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Shelter Island Reporter editorial: Conflicts

The Town Board has unanimously decided to bring the Board of Ethics, which has been in a governmentally induced coma for years, back to the land of the living.

Not a moment too soon. Or better late than never. Take your pick.

According to the Town Code, three members are appointed by the Town Board to the Board of Ethics (also known as the Ethics Committee) and “shall render advisory opinions to Town employees on written request and, upon request of the Town Board, make recommendations to such Town Board.”

There has been no referral to the Ethics Committee for years. Town Boards have not seen the need to refer decisions, or perhaps were clever enough not to take a chance they would be publicly questioned on choices. Again, take your pick.

But now, with charges made almost every week about the choices made by the current Town Board, we congratulate them for taking the Ethics Committee off life support.

Questions were raised about an application for moorings from the Ram’s Head Inn owner. Waterways Management Advisory Council (WMAC) Chairman John Needham called the application “the most complex and most controversial” to ever come before him, adding, “This is more than I signed up for.”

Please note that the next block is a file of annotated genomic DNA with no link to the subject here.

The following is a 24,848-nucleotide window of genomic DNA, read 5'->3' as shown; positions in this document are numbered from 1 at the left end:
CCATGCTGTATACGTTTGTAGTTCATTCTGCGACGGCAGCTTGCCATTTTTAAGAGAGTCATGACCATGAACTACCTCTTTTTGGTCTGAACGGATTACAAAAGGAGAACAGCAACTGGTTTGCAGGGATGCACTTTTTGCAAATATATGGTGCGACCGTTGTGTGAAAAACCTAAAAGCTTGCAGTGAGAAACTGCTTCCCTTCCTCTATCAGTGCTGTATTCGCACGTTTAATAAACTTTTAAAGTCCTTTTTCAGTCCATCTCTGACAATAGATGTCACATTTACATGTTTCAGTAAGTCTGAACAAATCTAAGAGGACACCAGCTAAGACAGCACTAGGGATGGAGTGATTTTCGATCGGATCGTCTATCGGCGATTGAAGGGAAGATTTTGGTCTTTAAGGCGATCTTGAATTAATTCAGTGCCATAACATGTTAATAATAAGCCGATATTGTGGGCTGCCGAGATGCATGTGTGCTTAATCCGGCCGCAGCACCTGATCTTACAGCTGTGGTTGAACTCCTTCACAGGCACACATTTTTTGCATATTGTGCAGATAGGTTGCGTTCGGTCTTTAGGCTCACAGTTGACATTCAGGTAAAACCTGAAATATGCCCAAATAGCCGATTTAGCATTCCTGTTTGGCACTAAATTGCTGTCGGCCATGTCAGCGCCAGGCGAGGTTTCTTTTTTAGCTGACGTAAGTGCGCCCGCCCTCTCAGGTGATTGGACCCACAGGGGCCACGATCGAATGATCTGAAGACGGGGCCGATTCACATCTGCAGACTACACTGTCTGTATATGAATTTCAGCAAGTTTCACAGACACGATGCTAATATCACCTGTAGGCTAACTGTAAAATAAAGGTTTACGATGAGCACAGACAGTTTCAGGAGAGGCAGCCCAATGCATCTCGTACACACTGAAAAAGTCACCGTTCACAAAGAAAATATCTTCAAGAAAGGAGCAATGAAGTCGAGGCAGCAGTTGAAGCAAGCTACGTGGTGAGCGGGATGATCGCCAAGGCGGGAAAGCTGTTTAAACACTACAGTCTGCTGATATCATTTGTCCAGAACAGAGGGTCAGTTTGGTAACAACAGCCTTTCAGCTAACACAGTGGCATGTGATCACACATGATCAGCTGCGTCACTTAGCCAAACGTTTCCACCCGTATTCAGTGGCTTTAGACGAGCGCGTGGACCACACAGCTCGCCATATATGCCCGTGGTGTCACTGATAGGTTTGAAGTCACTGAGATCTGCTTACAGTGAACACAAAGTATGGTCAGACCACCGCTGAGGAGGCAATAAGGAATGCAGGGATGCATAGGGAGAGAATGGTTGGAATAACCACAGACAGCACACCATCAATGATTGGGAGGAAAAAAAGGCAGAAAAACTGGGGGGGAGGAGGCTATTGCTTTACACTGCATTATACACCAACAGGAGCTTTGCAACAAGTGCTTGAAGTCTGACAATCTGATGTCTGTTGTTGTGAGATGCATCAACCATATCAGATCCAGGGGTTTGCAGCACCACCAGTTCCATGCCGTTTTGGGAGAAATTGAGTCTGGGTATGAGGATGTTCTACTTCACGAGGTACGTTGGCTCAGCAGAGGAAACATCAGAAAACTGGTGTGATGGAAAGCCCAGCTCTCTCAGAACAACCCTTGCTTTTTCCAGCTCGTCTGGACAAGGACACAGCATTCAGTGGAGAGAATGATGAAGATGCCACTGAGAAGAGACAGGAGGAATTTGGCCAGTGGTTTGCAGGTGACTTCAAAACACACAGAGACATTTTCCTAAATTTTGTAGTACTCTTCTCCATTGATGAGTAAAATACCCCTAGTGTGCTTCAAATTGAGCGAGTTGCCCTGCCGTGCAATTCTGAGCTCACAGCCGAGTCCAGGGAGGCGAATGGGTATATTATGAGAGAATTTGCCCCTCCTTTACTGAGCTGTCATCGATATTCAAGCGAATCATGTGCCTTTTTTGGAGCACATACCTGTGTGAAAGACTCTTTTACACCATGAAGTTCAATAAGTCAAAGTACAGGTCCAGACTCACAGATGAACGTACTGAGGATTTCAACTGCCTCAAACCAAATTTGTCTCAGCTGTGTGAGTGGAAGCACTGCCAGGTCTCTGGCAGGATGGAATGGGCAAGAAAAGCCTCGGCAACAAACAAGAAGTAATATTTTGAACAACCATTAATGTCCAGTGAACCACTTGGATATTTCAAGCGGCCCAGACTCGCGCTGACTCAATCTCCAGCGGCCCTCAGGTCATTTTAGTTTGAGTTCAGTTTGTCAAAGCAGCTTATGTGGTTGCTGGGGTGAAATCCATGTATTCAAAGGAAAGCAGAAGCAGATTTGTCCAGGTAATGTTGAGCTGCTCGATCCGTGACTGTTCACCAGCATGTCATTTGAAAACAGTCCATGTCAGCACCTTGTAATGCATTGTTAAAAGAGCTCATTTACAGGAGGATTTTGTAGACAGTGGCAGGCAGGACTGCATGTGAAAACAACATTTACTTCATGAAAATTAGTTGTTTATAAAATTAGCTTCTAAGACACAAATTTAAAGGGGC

Could an Ethics Committee have cut through the sturm und drang and rendered an impartial opinion?

Soon there was the spectacle of a pathetic shouting match at Town Hall over charges that a WMAC member sold influence. Grave accusations were made questioning an Islander’s integrity and honor. It was left to fester, when it could have been resolved by Ethics Committee members investigating and reporting.

And then a decision was made by the Board to hire a town attorney, with a huge boost in salary over his predecessor. The attorney is the private lawyer for one of the Island’s most prominent real estate companies, which is buying businesses at a record pace.

We were assured the new hire would recuse himself from any business that comes before the town involving his private client. There’s even $20,000 in the budget to pay for outside counsel if this occurs, we were told.

But with his client purchasing properties that will come before the Planning, Zoning and Town Boards, how many billable hours will that cover?

The most concerning part of this situation has been Town Board members saying they never considered this appointment to be, in any way, a potential conflict of interest, or even the appearance of a conflict of interest.

Which makes us repeat the question posed by many Islanders who have contacted us — “What were they thinking?”

We make no charges. We’re not in the conspiracy-promoting business. But there is an old expression called “Caesar’s Wife,” meaning that, when making an appointment, it should be a person who doesn’t have even the appearance of a conflict of interest.

We’re not suspicious of anyone’s motives. We wish, sincerely, the town attorney well. And the same goes for the reborn Committee, which can get the Town’s government back to work without a good segment of the citizenry questioning the ethics of its choices.